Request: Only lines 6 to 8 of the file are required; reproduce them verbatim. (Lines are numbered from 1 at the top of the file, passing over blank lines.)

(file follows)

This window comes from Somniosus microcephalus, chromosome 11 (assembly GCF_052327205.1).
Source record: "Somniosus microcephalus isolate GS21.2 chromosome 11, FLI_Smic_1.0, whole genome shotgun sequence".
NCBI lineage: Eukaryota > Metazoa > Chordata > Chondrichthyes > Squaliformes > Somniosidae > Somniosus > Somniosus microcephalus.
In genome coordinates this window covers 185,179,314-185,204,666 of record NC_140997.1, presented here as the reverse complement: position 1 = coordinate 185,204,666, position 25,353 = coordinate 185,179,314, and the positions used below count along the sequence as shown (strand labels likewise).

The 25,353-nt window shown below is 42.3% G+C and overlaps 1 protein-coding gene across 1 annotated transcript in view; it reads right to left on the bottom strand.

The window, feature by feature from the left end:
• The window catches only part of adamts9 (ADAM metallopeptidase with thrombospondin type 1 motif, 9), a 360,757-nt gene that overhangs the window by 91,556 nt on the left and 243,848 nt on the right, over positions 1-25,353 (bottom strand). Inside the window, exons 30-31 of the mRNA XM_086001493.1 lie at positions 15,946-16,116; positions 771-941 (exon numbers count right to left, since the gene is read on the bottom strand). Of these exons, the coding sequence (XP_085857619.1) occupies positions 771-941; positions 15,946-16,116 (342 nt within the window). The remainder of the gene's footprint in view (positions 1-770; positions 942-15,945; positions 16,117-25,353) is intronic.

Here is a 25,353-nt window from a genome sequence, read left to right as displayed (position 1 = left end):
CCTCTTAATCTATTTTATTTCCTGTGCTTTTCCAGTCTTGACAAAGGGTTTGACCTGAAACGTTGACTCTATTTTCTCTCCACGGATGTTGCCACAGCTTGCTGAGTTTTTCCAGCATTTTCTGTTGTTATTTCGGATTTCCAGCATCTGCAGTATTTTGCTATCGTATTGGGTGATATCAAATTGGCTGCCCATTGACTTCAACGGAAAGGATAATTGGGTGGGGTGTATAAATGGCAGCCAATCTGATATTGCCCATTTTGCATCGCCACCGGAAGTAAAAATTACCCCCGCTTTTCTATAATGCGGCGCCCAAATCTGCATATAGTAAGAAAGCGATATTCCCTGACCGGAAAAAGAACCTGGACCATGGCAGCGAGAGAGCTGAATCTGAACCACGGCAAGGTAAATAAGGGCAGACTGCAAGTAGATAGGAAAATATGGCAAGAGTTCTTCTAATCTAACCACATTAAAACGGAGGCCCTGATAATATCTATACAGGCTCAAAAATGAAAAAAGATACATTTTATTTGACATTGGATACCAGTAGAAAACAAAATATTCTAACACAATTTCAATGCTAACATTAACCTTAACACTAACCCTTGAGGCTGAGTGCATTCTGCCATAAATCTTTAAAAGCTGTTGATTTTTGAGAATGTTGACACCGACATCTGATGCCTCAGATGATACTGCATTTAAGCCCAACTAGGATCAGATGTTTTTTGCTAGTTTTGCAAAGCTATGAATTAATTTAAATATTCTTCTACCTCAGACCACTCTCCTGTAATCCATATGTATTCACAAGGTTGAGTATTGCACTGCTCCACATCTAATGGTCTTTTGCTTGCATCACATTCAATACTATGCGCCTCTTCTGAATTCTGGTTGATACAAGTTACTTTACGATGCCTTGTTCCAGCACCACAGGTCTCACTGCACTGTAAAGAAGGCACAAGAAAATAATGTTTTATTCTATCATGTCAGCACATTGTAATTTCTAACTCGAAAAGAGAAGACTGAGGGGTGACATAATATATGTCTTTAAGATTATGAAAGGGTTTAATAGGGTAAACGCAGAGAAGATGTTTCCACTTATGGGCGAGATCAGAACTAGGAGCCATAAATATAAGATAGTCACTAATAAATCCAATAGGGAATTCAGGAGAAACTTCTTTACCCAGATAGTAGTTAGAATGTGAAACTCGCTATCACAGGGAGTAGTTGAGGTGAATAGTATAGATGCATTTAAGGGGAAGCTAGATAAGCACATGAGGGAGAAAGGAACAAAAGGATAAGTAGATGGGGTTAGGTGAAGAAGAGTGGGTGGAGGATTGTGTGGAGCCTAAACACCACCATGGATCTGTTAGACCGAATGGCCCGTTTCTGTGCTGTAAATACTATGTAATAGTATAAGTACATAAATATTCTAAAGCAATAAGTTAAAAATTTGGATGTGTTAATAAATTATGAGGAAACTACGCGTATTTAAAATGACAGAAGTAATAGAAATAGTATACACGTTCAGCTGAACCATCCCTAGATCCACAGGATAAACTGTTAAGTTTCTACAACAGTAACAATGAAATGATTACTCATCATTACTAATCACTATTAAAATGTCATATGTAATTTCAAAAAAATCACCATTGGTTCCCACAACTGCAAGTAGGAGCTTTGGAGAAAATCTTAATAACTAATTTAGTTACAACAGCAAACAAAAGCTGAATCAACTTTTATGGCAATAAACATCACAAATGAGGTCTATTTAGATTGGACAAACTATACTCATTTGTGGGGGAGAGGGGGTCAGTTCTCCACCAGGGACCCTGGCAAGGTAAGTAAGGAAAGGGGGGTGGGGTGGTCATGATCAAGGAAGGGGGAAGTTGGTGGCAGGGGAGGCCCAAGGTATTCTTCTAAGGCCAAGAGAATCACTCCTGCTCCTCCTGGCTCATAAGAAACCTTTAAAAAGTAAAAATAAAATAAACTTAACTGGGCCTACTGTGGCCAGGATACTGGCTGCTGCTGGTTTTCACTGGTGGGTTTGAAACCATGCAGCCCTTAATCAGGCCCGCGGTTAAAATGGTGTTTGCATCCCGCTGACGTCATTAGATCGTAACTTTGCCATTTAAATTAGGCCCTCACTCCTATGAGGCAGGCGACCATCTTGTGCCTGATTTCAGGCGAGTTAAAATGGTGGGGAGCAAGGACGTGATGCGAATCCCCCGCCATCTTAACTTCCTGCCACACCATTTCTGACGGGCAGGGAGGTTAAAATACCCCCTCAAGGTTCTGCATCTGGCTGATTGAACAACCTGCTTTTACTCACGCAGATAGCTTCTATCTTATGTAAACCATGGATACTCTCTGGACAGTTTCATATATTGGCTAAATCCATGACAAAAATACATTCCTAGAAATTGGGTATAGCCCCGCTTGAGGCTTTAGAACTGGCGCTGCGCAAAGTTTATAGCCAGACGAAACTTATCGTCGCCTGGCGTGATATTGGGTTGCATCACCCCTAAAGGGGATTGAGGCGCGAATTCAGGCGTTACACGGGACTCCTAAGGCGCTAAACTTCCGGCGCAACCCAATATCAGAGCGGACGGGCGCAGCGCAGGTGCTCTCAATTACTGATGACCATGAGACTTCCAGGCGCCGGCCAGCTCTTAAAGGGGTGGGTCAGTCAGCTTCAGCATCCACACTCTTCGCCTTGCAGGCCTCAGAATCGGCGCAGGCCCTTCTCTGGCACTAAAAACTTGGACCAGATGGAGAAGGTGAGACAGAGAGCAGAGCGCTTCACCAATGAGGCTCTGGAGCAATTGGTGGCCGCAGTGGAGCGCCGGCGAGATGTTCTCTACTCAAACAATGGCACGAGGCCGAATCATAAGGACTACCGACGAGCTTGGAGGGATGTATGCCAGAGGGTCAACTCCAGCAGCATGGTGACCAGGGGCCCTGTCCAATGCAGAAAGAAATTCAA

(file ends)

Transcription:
The window, feature by feature from the left end:
• The window catches only part of adamts9 (ADAM metallopeptidase with thrombospondin type 1 motif, 9), a 360,757-nt gene that overhangs the window by 91,556 nt on the left and 243,848 nt on the right, over positions 1-25,353 (bottom strand). Inside the window, exons 30-31 of the mRNA XM_086001493.1 lie at positions 15,946-16,116; positions 771-941 (exon numbers count right to left, since the gene is read on the bottom strand). Of these exons, the coding sequence (XP_085857619.1) occupies positions 771-941; positions 15,946-16,116 (342 nt within the window). The remainder of the gene's footprint in view (positions 1-770; positions 942-15,945; positions 16,117-25,353) is intronic.

Here is a 25,353-nt window from a genome sequence, read left to right as displayed (position 1 = left end):